How to Find the Real Problem by Asking the Three Whys…

Let me ask you a question — how do you derive at the real problem whenever you’re trying to fix something? Often times we think the issue we’re focused on will resolve that issue. But the truth is, most often, it won’t. In many instances what we’re treating is the symptom and not the root cause. Which also points to a huge issue in general, which is we put stock and value in the wrong things. So how do we remedy that and what should we be focusing on? Well, in this lesson, I (Phil Svitek), will show you a simple tactic called the three why theory to get to the route of any issue. I’ll draw inspiration and examples from Patch Adams, Ricardo Semler and After you’ve heard this lesson, please comment with any issues you’re facing that you’ll apply this technique towards. I’m very curious to know. Lastly, I’m grateful you’ve taken the time to hear what I have to say. May the knowledge I’ve shared serve you well.


-Tim Ferriss’ Ricardo Semler Interview:

-A Very LA Birthday Short Film: 




-Adorama Affiliate Link:  

Available Platforms to Watch/Listen to Show:

I get it – your life is busy and you’re constantly on the go and so it might not be very convenient to keep visiting my website for every new lesson. I myself listen to a lot of podcasts and audio books while driving. So to help you keep up to date with all my episodes in a fast, simple and easy way, here’s all the apps and direct links you can use.


Greetings! I am Phil Svitek and it’s my pleasure to help creatives, like you, master mental fortitude because it takes way more than just talent and luck to succeed in the entertainment industry.

Before I begin this lesson, allow me to invite you to subscribe if you haven’t already done so. Doing so will alert you of new lessons that I post. Thank you if you just subscribed.

Alright, let’s dive in. Let me start by asking you this:

That’s right. Too often, we focus on the problem from a face value perspective. In order to get to the root of any problem, you need to ask the three whys. Which is exactly what it sounds like. Every time something arises, ask why is that three times in a row.

Here’s an example of it in action from an article:

John Smith (JS) talking to his boss: “I think I need to quit, I really don’t like my job.”

John’s Boss: “Why don’t you like your job?”

JS: “The atmosphere isn’t what it used to be when I started. It feels toxic and I never used to hate showing up for work, but now I do.”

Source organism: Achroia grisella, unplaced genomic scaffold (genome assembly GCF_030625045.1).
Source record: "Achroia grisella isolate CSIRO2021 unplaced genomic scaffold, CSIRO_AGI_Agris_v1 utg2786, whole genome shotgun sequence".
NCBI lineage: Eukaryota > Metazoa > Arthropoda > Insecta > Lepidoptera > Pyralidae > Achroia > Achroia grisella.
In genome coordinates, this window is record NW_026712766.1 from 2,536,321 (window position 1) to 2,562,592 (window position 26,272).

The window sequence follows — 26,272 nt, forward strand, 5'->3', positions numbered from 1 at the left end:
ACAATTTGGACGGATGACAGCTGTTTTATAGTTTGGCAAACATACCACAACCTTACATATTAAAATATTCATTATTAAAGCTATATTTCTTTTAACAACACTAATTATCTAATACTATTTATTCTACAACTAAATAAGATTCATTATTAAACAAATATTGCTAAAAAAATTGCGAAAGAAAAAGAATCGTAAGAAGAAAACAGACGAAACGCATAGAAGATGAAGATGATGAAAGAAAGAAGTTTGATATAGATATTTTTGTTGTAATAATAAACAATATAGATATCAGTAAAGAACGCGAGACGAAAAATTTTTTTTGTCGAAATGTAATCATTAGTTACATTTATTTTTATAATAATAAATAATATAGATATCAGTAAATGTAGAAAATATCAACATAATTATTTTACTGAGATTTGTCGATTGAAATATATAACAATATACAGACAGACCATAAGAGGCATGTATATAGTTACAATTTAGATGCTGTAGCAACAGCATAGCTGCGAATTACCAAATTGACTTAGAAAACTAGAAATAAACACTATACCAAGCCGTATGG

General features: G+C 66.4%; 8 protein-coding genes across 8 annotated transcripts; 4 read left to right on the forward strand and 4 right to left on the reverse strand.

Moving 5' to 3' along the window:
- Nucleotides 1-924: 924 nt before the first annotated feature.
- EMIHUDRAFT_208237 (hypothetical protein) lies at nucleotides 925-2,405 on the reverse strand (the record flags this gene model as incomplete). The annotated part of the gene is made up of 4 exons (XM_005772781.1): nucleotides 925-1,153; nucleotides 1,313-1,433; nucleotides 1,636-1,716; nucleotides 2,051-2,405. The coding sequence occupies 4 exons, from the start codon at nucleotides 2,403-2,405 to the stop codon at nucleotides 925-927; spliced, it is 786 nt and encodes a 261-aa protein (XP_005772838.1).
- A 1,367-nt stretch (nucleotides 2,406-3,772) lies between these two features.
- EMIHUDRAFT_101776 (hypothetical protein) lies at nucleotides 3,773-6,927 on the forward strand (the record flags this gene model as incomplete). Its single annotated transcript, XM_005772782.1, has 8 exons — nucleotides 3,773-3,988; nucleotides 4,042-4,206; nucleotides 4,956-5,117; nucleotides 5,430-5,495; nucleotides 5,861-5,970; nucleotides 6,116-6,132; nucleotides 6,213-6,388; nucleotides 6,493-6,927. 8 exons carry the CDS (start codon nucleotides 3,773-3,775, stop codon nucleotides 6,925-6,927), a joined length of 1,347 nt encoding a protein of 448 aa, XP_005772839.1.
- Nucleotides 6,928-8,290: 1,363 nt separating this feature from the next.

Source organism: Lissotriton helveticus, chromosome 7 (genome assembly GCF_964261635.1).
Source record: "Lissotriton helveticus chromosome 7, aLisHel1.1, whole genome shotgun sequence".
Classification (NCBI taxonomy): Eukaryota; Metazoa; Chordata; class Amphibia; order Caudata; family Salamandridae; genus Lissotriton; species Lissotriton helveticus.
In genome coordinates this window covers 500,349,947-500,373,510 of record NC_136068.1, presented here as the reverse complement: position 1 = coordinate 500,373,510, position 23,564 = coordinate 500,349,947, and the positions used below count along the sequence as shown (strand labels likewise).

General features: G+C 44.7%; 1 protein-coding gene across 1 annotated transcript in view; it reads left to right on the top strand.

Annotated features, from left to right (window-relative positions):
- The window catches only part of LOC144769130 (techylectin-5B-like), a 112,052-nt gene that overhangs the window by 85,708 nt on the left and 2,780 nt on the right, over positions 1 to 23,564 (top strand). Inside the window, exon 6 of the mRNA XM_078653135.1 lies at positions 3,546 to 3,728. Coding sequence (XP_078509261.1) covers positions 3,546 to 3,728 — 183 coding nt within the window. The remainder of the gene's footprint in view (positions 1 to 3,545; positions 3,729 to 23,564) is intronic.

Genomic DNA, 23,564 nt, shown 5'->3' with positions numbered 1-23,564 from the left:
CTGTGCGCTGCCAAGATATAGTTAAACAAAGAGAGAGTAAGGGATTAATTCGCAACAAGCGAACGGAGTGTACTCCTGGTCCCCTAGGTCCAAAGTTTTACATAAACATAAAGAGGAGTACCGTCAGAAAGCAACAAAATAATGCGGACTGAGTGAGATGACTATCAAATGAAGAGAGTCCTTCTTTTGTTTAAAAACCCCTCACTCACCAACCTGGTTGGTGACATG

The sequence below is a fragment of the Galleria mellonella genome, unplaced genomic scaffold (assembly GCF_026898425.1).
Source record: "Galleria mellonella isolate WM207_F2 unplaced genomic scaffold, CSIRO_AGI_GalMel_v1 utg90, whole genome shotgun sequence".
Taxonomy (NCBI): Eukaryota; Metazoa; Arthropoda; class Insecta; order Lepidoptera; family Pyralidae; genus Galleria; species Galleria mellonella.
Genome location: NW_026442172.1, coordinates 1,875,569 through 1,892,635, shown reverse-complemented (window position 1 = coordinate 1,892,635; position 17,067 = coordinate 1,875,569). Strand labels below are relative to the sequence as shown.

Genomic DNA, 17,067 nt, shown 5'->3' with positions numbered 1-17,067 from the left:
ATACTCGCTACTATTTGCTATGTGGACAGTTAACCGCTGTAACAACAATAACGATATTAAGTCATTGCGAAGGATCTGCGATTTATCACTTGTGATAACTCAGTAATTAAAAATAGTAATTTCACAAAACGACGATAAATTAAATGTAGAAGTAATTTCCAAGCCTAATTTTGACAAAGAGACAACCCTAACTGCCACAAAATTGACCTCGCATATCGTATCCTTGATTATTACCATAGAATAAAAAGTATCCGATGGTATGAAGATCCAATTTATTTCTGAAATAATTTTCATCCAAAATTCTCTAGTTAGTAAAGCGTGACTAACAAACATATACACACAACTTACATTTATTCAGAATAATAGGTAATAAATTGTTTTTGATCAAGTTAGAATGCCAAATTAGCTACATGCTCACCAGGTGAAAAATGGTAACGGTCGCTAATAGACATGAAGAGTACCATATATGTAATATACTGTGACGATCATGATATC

Boss: “Why do you hate showing up for work?”

JS: “The culture that existed when I started working here has changed. It’s just not the same.”

Boss: “Why do think the culture has changed?”

JS: “Well, it’s that new guy, Tom. He’s so negative. He has a comment for everything. He’s frustrating to be around and really hurts our team’s dynamic.”

Therein lies the real problem. It’s not that John Smith hates his job, he just dislikes the negativity of the new staffer. Here’s the kicker. Firing Tom is not the answer. At this point one must use the three whys to discover the cause of Tom’s negativity. The boss would need to talk to Tom and try to find out what the issue is. Perhaps it can be fixed in the context of work or perhaps it can’t. But at least it allows Tom the ability and a real chance to resolve what’s wrong and become an asset to the company. If he can’t, then yes, it may be time to consider firing him.

Ricardo Semler, the former CEO of Semco Partners, took this idea even further with his Brazilian company that is best known for its radical form of industrial democracy and corporate re-engineering. Whenever it came to his company, he would employ the use of the three whys in making decisions. He started with questions like “why do we need to wear suits?” or “why do we need to have titles?” and “why do we need set hours?”

Through the process, Ricardo learned there were no real good answers as to why they had any of those rules in place. They didn’t need a dress code. They didn’t need to have official titles and they didn’t need to have set hours. He found that by outlining the principles and goals of the company and letting everyone else work as they pleased towards those, it was a net gain. For example, if it helped someone to call themselves the South American Regional Sales Manager during a business meeting, so be it. If it helped to come into work at 5am to make international calls and sell products instead of at 9am, then perfect. The product was sold. That’s what really mattered, not when they actually worked.